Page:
Kenya – Ugenya/Ugunja

Explanation of the starting concept in 2011

The situation in West Kenya:

Matibabu Foundation, an NGO implementing community health care in rural Ugenya county, West Kenya, and based in a town called Ukwala, set off a CBR (Community Based Rehabilitation) programme in their region. For the time being, the programme consists merely of getting assessments started, and delivering mobility equipment to people with disabilities in the remote areas. The mobility equipment is financed 50% by APDK (Association for the Physically Disabled of Kenya) and 50% by Matibabu Foundation, and is being procured by APDK from the neighbouring city of Kisumu, at a hundred kilometers away.

The process:

It is important to understand that many patients with disabilities are to be found in the rural, most of them being very poor and unable to pay for health care and transport. Medical doctors and physiotherapists are working in district hospitals, which is a long distance away for the people of this region and especially for disabled people.

During many homevisits in the very remote areas we started registering the personal data of the patients and the history of the disability, along with some measurements for mobility equipment if needed. A tentative medical diagnosis was made and referrals were done if necessary. Additionnally, information about the disability was given to the patient and his/her family. Along the way, many community workers that brought us to the patients were being assembled for educational talks about disability, discussing prevention, recognition, referral advices, and management.

The plan:

We understood that 3 major pillars, concerning the health component of CBR for physically disabled, were lacking or insufficient: drugs, physiotherapy (or any form of physical treatment), and mobility equipment. These pillars seem to be important to help to shift the person with disability into a status of wellbeing, or at least a maximum level of self-functioning. This could be a start to change the vicious pattern of poverty and disability.

The first pillar is about drugs: many disabled persons need to get medication on a chronic basis, e.g. in cases of spasticity, seizures, pain,.. In Kenya, every person needs to come to the farmacy to collect his or her medication, which is impossible because many of them aren’t even capable to displace themselves around the house. There’s one exception: the medical doctor can see the patient at their homes and then hands out the prescription to the farmacist. Because kenyan doctors stay in the hospitals, we came up with a ‘medication bridge’: the drugs were prescribed during the homevisits of dr W De Groote, they then were ordered from the local health care facility at the nearest district hospital, and then distributed at the people’s homes by the community workers. This solution seemed even less expensive because the drugs were being ordered in bulks.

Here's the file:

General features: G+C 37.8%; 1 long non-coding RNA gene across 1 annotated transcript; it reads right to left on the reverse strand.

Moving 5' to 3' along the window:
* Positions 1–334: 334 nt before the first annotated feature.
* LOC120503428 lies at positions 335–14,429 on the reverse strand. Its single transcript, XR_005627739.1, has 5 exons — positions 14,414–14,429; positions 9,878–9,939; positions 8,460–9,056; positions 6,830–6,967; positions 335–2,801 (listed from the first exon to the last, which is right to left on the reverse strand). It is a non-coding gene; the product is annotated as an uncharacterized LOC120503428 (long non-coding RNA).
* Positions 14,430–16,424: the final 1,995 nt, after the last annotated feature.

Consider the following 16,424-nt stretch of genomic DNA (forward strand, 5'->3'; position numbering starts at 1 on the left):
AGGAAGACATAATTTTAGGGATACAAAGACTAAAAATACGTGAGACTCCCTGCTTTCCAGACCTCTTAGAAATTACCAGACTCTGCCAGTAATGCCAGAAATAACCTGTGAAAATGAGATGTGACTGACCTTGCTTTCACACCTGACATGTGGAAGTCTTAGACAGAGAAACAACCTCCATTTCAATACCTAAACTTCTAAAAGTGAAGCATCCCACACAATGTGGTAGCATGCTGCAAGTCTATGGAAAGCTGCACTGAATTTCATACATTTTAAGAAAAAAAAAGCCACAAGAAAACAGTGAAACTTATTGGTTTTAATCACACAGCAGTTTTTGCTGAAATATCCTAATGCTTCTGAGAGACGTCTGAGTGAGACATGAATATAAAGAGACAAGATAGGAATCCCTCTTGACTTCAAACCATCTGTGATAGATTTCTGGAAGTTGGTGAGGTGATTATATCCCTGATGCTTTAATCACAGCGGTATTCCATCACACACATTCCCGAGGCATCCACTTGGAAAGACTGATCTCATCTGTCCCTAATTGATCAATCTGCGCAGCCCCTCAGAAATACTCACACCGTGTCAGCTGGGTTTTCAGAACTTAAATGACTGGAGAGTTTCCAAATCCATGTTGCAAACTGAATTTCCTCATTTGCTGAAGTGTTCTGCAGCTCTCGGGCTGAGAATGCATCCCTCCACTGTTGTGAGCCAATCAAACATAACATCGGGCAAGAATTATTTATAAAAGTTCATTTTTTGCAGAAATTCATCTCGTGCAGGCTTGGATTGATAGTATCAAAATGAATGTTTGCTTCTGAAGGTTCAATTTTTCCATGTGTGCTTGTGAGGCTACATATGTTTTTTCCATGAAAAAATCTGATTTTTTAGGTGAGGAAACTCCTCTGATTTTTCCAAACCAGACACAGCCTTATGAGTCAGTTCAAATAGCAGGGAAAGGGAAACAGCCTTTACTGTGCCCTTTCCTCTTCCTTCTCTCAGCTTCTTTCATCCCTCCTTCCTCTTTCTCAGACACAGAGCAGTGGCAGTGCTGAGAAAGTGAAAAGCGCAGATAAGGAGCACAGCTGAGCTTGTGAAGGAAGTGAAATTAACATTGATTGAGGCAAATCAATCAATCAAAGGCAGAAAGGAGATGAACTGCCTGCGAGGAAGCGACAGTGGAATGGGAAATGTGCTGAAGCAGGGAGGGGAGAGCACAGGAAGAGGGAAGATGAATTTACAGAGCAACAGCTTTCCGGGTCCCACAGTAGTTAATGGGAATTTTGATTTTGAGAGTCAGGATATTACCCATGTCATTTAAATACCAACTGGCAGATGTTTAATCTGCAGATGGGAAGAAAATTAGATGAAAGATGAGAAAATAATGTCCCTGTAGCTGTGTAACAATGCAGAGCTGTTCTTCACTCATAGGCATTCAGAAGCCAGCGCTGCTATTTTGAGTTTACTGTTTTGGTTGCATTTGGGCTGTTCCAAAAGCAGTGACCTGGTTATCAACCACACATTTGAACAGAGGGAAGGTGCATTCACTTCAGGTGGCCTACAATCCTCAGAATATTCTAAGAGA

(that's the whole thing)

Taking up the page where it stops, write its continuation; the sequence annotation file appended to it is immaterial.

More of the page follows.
The second pillar is physical treatment: as the disabled persons cannot move from their homes, and knowing that physiotherapist are only to be found up to level 4 (which is a district hospital), we suggested to start a pilot project having a physiotherapist to do home based treatments, covering the remote areas. This would make a huge difference to people with disabilities in the rural. Off course, the identification of some one fit to do the job, and the financing came up. After a few months, a young and capable physiotherapist was found, thanks to our partner within APDK. Unfortunately there was no agreement among the different partners (Matibabu Foundation, APDK, foreign aid) concerning the financial part. In the meanwhile, a foreign physiotherapist helped to start an educational programme, and a Matibabu Foundation nurse was trained in basic physiotherapeutic skills and CBR work. He is to be followed up and trained furthermore in these matters. Additionally, the plan was made to teach some motivated community workers to learn about occupational activities. The aim is to focus on sustainability.

For the mobility equipment, a monopoly is being held by APDK; after a meeting at the Kisumu headquarters we were promised that the material was to be delivered within 3 months.

The local NGO, Matibabu Foundation, is now investing in the CBR project by hiring 2 extra clinical officers, who have experience in tropical medicine and reproductive health. A CBR manager is appointed to organise the project ‘on the ground’. The focus now, will be to link medical prevention in these matters and the CBR project, reducing disability by preventing diseases that can cause disability (polio, malaria, cerebral palsy,..).

Social,educational and economic empowerment levels, which should also lead to poverty reduction, have not yet been addressed. Some actions on the institutional level though have been undertaken, especially at the level of APDK and The National Council for People With Disability.

Some reflections will be made about the goals achieved. An evaluation will be done of the implementation process.

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